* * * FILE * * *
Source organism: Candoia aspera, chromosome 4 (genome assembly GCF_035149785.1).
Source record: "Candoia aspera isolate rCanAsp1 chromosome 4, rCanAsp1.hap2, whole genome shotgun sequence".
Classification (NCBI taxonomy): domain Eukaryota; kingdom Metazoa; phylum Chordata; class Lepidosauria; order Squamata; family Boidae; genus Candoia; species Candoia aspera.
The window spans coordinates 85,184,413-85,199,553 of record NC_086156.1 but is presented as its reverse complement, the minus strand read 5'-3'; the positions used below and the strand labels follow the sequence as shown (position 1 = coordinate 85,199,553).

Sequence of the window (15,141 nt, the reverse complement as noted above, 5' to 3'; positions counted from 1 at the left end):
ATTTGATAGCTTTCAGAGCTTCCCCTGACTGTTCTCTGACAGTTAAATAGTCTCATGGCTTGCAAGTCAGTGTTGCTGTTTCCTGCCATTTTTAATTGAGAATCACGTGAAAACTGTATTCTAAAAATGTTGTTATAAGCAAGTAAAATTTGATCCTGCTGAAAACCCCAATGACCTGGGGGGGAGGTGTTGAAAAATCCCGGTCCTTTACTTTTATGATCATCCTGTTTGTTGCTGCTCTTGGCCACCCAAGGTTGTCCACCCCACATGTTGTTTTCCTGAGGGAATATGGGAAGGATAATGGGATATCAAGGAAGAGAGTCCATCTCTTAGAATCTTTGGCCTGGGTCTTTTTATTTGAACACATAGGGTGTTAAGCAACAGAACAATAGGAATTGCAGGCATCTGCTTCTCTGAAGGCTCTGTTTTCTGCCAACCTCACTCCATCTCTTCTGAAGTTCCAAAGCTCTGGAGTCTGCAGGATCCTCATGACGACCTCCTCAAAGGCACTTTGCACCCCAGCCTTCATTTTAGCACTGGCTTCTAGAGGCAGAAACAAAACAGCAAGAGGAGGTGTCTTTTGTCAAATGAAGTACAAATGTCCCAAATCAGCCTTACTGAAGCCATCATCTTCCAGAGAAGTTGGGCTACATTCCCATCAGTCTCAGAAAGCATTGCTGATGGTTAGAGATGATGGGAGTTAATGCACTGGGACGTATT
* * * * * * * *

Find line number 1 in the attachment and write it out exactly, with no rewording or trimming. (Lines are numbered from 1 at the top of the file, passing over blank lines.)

Source organism: Candoia aspera, chromosome 4 (genome assembly GCF_035149785.1).